Harriet S.MeyerMD, Contributing EditorDavid H.MorseMS, Journal Review EditorRobertHoganMD, adviser for new media
About a dozen years ago, we heard the call to practice medicine on the basis of credible evidence. McMaster University clinicians Gordon Guyatt, David Sackett, and colleagues began to etch evidence-based medicine's (EBM's) triple tenets of finding, evaluating, and applying explicit evidence in clinical practice. They drummed their message gently and periodically in a series of publications in JAMA with timely assistance from editor Drummond Rennie. As a result, "EBM" as a term has come of age, having gained MeSH (National Library of Medicine Medical Subject Headings) entry and general acceptance in clinical vocabulary. There are several excellent books on this topic; THE JOURNAL has reviewed some of them recently.1,2 Now, Guyatt, Rennie, and more than 60 contributors have brought forth two more books on EBM, one an Essentials, the other a Manual. Is there a need for more volumes in the growing field of EBM?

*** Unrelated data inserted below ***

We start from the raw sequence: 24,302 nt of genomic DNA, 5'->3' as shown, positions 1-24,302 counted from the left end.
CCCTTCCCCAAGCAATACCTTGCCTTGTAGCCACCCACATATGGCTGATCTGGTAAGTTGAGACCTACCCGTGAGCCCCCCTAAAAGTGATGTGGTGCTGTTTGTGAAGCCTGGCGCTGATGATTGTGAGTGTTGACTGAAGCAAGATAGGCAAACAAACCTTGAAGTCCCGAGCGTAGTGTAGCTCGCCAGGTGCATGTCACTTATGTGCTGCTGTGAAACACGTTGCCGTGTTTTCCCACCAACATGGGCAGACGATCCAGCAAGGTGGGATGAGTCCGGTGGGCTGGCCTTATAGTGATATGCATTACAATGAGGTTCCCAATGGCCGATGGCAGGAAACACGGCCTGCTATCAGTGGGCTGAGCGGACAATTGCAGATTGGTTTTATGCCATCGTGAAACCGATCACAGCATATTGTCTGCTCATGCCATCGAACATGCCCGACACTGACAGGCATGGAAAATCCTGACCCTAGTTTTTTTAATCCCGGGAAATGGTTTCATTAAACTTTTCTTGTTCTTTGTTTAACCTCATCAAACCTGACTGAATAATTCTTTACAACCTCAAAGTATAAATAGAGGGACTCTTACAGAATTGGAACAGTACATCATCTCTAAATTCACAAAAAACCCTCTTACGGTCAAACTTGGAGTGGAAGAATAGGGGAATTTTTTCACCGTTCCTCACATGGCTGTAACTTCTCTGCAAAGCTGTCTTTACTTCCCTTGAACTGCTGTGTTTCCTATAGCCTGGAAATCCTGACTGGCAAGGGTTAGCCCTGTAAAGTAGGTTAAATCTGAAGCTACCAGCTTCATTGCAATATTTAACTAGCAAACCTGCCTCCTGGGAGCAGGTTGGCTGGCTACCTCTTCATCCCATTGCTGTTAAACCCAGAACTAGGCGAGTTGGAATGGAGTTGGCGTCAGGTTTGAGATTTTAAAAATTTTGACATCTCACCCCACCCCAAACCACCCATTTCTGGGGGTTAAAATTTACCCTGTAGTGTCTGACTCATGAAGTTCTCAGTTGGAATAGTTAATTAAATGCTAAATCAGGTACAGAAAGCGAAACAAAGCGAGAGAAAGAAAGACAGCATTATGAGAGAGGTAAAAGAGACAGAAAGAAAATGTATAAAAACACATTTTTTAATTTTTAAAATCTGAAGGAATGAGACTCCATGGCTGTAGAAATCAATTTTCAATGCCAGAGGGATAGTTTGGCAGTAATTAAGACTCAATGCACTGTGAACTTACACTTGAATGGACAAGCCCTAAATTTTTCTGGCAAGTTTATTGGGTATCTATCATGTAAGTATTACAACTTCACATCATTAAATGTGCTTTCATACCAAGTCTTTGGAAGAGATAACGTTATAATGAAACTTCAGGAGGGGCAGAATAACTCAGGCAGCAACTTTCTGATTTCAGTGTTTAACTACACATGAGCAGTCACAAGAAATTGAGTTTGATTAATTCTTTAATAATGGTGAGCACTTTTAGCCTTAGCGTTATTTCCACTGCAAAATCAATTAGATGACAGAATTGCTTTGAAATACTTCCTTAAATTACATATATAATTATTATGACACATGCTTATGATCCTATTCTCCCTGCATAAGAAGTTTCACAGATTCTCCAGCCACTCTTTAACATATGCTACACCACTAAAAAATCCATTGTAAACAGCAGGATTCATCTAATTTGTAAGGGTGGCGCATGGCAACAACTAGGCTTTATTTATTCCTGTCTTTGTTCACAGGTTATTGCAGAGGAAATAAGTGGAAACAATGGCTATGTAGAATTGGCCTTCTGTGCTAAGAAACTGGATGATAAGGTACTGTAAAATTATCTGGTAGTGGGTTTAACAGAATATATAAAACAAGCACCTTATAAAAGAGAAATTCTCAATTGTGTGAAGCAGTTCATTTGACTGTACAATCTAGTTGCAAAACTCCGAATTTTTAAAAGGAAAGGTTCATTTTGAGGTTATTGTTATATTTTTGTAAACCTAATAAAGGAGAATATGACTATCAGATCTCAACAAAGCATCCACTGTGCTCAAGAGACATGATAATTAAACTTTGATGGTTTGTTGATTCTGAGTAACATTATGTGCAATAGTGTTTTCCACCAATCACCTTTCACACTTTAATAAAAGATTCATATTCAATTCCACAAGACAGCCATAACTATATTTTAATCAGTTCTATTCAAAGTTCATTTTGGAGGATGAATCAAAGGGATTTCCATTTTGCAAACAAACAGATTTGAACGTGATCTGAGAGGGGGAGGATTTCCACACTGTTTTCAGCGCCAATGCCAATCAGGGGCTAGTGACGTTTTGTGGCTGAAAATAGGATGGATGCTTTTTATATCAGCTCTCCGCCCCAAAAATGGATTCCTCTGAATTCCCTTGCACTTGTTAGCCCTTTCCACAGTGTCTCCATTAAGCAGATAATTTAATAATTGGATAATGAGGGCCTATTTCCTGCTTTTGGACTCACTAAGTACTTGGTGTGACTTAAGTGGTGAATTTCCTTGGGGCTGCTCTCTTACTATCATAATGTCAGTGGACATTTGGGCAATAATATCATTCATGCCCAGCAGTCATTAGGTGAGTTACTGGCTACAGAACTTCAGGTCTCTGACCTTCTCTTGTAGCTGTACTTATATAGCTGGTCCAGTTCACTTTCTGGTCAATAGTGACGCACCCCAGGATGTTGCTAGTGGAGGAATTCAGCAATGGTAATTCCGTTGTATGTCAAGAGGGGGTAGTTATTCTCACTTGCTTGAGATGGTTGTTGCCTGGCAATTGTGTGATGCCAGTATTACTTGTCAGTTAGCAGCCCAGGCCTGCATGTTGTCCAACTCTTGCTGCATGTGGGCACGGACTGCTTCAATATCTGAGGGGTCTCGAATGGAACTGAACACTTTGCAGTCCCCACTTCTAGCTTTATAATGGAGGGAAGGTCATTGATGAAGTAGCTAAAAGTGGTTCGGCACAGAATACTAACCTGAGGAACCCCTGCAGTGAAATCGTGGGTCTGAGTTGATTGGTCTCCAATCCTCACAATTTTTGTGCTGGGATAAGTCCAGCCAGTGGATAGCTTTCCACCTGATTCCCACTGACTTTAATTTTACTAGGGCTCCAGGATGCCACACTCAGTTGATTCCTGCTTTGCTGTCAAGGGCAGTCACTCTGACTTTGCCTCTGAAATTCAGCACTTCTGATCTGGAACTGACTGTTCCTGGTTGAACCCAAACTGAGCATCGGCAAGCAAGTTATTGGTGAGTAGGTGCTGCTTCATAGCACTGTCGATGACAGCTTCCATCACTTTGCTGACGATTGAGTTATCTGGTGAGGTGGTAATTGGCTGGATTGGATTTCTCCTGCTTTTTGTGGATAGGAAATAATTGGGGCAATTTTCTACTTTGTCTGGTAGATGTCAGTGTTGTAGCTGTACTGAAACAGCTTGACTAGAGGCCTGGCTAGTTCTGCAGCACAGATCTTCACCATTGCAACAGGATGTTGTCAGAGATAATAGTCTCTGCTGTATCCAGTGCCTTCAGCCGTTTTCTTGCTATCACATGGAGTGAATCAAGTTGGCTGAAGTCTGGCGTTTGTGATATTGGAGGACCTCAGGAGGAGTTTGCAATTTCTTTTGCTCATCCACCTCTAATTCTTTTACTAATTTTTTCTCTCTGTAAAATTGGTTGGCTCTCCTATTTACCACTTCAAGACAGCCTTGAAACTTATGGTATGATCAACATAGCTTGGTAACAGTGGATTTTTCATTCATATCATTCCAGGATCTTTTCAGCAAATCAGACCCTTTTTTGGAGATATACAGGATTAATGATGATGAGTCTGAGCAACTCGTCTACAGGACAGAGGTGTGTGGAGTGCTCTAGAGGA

Evidence-Based PracticeUsers' Guides to the Medical Literature: Essentials of Evidence-Based Clinical Practice Users' Guides to the Medical Literature: A Manual for Evidence-Based Clinical Practice. JAMA. 2002;287(11):1464-1466. doi:10.1001/jama.287.11.1464-JBK0320-3-1